It is hardly coincidental that on the same day the estimates of the budget deficit went up another $50 billion Secretary of Defense Richard Cheney announced the cancellation of a stealth fighter plane program which could have cost $57 billion. As painful as the cuts may be for 11,000 workers now facing layoff, we have to start somewhere in dismantling what President Eisenhower called "the military-industrial complex."
Such projects are virtually useless in terms of improving the quality of life of the average person in the United States. If we had paid the 11,000 workers to sit at home, few people would have known the difference. For grim evidence of where uncontrolled arms spending can take a nation, we need only look at the Soviet Union. That nation's economic woes can be traced to the fact that a huge component of the work force even now remains involved in that country's "military complex."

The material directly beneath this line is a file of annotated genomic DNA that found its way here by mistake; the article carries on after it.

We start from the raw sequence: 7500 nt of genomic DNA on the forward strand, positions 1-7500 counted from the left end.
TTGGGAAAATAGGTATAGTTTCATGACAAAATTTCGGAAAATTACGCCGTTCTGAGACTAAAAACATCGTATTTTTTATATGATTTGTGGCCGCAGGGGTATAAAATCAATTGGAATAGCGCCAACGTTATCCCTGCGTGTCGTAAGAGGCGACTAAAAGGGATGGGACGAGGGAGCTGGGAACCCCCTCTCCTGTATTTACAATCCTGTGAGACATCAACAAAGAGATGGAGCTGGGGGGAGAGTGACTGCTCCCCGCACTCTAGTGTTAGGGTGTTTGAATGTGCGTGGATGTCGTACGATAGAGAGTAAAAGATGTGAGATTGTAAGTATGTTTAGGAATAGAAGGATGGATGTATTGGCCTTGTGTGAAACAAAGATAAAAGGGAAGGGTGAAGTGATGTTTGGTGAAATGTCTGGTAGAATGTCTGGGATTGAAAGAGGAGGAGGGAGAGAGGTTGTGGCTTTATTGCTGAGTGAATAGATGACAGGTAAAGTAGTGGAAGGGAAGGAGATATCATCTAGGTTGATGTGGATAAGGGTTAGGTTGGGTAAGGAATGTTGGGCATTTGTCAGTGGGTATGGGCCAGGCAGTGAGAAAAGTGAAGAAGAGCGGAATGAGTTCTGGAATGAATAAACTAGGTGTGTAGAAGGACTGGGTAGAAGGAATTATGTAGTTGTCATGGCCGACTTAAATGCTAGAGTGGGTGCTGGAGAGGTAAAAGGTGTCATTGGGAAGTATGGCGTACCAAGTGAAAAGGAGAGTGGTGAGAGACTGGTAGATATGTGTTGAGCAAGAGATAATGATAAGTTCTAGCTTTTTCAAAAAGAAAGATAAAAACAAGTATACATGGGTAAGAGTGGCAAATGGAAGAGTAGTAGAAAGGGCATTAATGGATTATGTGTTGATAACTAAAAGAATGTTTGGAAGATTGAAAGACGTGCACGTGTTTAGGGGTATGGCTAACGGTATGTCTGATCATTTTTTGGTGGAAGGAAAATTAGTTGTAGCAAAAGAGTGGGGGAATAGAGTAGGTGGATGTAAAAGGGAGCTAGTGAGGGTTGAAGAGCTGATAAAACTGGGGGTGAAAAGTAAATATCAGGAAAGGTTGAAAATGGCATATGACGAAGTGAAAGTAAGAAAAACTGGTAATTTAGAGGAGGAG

In the closing days of World War II, George Orwell wrote these perceptive words: "To raise the standard of living of the whole world to that of Britain would not be a greater undertaking than the war we have just fought." The task, he said, could be achieved if only we would commit ourselves to it for 20 years.